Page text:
Free tuition helps Scottish universities buck UK trend


By a Newsnet reporter
Applications to study at Scottish Universities have risen by 0.25 per cent this year according to newly published figures.
The small rise in Scottish applications contrasts sharply with a dramatic 8.5% drop of the total applicants in England and a 9.3% drop in Wales.

The figures are contained in a report published by UCAS, the organisation responsible for managing applications to higher education courses in the UK.

The new figures show that applications to Scottish University’s from home based students fell slightly by 1.1% (427), meaning that Scottish Universities should be on track to maintain the total number of accepted applications from Scotland in the coming year.

The small drop in home based applicants was offset by a rise of almost one quarter from EU based students – the 24.7% rise up 6% on last year.

Although the number of students from England applying to study in Scotland has fallen (-5.6 per cent), it has done so at a far lower rate than in England where the introduction of tuition fees is believed to be behind a huge drop of almost 10% in the number of applications from home based English students.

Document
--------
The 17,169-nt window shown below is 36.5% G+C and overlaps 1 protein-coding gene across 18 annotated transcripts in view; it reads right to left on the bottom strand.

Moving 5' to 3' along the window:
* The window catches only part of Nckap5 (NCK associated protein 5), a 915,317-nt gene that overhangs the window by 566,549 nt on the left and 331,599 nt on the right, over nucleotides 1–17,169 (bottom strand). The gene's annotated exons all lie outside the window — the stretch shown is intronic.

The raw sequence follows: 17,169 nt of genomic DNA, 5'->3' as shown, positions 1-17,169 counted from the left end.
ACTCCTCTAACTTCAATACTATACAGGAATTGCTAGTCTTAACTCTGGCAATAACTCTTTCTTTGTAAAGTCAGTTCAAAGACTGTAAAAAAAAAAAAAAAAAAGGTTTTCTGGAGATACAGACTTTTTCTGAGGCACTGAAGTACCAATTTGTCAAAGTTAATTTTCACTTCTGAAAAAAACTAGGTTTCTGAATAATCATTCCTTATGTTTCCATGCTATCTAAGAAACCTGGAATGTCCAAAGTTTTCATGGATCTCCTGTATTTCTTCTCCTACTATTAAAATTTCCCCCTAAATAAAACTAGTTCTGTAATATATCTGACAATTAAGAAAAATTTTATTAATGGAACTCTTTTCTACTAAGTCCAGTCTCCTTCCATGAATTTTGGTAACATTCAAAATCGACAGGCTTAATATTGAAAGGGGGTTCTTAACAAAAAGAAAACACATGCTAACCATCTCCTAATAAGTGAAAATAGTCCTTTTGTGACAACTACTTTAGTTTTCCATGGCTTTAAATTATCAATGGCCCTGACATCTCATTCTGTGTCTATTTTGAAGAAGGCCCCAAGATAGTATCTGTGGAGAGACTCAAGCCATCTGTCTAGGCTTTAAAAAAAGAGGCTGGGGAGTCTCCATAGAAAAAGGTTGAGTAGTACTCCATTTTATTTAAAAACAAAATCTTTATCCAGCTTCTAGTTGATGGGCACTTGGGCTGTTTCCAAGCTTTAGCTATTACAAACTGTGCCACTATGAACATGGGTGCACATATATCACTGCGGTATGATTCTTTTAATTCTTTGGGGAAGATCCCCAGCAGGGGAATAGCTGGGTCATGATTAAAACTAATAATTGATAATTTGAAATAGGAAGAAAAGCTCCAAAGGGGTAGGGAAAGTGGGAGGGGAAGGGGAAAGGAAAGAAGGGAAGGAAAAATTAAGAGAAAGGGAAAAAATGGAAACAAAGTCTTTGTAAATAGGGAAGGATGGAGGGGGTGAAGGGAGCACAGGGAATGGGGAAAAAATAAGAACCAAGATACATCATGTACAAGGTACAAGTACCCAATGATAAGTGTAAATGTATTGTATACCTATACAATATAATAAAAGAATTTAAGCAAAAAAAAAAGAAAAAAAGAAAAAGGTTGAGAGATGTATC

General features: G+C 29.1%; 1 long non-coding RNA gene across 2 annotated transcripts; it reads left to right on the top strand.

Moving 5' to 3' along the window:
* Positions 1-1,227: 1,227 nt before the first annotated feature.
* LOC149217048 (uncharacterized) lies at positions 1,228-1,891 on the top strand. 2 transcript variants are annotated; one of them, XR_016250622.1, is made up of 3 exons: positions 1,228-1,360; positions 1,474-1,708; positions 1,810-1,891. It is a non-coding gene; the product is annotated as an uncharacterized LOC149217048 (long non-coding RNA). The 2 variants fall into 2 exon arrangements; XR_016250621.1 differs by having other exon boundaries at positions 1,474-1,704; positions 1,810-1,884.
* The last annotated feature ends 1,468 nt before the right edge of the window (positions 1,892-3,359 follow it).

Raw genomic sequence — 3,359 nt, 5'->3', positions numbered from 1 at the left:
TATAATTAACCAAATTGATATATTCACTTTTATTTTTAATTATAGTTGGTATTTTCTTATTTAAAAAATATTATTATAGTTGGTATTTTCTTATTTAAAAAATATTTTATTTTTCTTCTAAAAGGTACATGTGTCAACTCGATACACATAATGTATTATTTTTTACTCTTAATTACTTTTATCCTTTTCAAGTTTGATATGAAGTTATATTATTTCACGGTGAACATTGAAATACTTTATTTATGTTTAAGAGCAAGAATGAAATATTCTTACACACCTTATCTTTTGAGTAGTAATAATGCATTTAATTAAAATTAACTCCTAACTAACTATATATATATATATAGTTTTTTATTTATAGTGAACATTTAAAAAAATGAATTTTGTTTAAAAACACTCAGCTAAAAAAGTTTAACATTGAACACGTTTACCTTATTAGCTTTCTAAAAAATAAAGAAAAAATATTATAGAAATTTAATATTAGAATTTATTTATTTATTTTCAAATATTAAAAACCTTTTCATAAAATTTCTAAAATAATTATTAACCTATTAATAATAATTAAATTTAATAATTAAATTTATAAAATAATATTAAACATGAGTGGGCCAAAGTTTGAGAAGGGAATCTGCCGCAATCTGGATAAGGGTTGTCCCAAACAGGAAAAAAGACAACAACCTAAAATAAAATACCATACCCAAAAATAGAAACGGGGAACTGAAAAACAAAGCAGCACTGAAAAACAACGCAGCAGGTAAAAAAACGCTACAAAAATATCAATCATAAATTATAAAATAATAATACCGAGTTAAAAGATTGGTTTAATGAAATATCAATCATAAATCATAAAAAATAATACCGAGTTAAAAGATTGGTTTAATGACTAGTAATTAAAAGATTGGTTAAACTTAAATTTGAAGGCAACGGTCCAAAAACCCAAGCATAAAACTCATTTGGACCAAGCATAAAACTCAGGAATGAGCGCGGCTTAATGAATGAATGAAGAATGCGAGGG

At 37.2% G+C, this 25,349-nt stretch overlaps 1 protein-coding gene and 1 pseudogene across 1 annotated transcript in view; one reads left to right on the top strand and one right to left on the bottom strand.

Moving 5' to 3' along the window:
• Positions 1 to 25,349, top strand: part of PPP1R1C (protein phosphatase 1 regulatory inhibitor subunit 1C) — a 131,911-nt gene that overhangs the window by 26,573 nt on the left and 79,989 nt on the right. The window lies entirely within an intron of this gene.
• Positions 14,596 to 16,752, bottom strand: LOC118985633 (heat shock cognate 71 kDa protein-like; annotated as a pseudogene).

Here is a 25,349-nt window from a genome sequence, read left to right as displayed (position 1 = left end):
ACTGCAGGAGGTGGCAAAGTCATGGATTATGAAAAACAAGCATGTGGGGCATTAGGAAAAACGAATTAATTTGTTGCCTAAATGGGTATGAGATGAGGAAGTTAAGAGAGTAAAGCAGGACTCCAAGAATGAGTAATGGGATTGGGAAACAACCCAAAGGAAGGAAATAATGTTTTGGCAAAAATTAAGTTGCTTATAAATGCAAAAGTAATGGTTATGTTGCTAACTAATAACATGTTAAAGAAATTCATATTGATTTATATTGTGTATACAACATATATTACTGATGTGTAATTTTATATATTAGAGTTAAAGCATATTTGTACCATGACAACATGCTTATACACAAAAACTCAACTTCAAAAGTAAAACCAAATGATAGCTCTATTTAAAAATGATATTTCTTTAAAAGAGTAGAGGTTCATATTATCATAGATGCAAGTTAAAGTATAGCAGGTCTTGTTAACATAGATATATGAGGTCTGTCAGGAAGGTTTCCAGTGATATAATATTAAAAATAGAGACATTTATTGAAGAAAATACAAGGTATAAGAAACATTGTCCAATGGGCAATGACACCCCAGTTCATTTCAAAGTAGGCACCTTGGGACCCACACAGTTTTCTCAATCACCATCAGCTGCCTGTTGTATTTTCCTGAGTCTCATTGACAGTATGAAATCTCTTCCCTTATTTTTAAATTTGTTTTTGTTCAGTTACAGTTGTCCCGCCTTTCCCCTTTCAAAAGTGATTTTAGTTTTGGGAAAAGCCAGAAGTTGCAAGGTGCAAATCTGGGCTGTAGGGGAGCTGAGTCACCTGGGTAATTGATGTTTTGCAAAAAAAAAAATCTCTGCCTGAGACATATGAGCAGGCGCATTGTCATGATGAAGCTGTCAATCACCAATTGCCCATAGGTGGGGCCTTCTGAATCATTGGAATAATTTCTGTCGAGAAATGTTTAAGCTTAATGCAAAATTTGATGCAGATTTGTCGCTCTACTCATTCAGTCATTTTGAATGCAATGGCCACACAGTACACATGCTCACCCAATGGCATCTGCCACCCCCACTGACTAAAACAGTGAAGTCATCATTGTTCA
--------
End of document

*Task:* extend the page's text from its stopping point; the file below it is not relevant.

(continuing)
Applications from people in Scotland to English universities are also down by almost 800 – a drop of 16.4%.

SNP MSP for Edinburgh Central Marco Biagi welcomed the figures which he said vindicated the SNP’s commitment to free education.
Commenting, Mr Biagi, a member of the Scottish Parliament’s Education and Culture Committee, said:
“These figures are a clear vindication of the SNP government’s determination to ensure that university education remains free for Scottish students.

“While sky-high tuition fees are obviously deterring significant numbers of prospective students from applying to universities south of the border, in tuition fee-free Scotland – even in the present very difficult economic circumstances –  young people who want to study still feel able to do so.
“This is obviously very good news for our university sector, which is being protected from falling student numbers, in contrast to their English and Welsh counterparts.
“More importantly, young people in Scotland can still apply to study at a Scottish university in the confidence that it is only their ability to learn and not their ability to pay that matters.

“Free university education ensures that our young people are still able to access opportunities for education, and that Scotland will continue to have the supply of skilled graduates that is vital for economic recovery.”

Mr Biaggi said that students in England and Wales had been “betrayed” first by Labour then by the Lib Dems over the introduction of fees as high as £9000.

He added:
“The principles of higher education in Scotland will remain the same under the SNP: protecting the outstanding reputation of Scotland’s university sector and ensuring access to education for young people from across Scottish society, regardless of their ability to pay.”